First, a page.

Stevenage station’s fifth platform could be built in 2020, says transport minister
PUBLISHED: 16:34 02 February 2018 | UPDATED: 16:34 02 February 2018
The Government has put pressure on Network Rail to try to make sure rail replacement bus services between Stevenage and Hertford North only have to be in place for just over two years – 18 months less than has previously been stated.
The bus services were due to come into force in May (now December) 2018, as new train timetables with faster mainline trains being introduced by rail operator Govia Thameslink mean there is no room in the schedule for trains to branch off to Hertford.
The problem will only be solved when a fifth platform is built at Stevenage railway station to accommodate these services.
Rail users, campaigners and three MPs have pressed the Government to act on the issue, and this paper has this week seen a letter from transport minister Jo Johnson to North East Herts MP Sir Oliver Heald saying the Government has demanded Network Rail bring forward the fifth platform.
Mr Johnson states that there is an opportunity to use an existing contractor to build it, thereby getting round the problem of going through a long tendering process.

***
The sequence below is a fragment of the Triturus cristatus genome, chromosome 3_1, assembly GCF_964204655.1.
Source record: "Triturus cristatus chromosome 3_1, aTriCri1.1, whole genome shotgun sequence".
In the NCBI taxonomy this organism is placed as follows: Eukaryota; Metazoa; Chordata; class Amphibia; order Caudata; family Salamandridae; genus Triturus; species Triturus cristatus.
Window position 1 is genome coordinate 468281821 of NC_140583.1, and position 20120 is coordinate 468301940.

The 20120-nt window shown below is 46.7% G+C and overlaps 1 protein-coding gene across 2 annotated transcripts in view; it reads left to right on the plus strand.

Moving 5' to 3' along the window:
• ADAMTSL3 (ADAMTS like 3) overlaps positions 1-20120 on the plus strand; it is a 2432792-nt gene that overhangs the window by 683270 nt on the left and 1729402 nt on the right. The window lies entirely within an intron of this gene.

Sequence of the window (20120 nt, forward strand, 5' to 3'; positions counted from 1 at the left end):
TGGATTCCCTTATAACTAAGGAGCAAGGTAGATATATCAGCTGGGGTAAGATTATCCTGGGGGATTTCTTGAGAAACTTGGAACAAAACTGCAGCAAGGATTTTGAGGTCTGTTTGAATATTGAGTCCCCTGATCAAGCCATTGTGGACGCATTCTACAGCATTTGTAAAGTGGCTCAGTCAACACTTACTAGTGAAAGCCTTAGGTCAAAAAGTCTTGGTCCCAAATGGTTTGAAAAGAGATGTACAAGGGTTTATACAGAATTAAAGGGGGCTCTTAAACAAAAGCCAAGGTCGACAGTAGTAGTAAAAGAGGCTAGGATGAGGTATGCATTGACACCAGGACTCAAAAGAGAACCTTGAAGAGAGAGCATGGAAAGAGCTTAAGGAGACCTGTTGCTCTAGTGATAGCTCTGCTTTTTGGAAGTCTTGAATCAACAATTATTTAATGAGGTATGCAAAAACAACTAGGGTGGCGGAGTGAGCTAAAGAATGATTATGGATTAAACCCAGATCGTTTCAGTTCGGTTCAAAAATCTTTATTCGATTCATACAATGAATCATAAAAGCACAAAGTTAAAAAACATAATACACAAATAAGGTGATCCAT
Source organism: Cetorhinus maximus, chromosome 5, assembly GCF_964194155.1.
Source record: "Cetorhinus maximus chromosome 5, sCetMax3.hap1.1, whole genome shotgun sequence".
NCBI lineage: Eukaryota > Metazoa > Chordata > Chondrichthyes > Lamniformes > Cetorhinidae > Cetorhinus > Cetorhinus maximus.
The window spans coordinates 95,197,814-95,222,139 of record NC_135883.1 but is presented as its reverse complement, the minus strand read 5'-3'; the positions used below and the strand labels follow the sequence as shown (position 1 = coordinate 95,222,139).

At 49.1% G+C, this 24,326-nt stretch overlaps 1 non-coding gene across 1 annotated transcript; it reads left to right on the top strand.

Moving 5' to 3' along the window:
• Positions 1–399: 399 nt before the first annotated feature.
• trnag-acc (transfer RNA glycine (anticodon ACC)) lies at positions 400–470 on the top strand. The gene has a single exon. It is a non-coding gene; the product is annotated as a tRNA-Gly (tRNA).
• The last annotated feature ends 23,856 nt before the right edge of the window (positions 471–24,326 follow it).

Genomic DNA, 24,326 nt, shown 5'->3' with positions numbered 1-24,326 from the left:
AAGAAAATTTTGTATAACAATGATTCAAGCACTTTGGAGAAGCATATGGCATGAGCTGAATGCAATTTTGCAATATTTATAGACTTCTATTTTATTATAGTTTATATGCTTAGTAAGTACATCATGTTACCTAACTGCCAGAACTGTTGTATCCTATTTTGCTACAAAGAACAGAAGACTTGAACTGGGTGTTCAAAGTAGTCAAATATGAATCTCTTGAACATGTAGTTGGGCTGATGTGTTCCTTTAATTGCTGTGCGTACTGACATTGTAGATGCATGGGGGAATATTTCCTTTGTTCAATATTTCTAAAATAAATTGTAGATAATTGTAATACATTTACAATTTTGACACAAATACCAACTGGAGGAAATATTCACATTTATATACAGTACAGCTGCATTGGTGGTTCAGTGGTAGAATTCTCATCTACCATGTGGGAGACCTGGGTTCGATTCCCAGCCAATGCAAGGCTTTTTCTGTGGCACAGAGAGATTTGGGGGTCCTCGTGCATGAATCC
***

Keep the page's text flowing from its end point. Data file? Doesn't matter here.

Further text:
He says Network Rail is currently assessing the possibility of a legal challenge if a tendering process is not completed.
If this is possible, the work could be carried out in May 2020 with completion in the middle of that year.
Mr Johnson adds that rail replacement buses will now no longer have to be started until December 2018 – not May as originally planned – as Govia Thameslink has decided to phase in its new half hourly services between Cambridge and Brighton meaning there is still room for hourly services on the Hertford loop to Stevenage until December 2020.
This will go some way towards appeasing the campaigners, although there is still much opposition to the new timetable and its impact on existing services.
At a recent meeting of Letchworth Rail Users Group, commuters told this paper they couldn’t see the need for services to connect Cambridge and Peterborough to Brighton as the services are mainly used by London workers. They are also concerned by the disruption caused by London services using St Pancras station rather than King’s Cross, and the fact that journey times will in many cases increase.
The fifth platform was originally scheduled by Network Rail to be built by 2019, but was put back.
The firm claims this was done as part of cost-saving measures outlined in a rationalisation document called the Hendy report, but others have suggested that Stevenage First’s ambitious plans to rebuild the station – funding for which was not granted – caused the platform to be put back because of the uncertainty it could cause.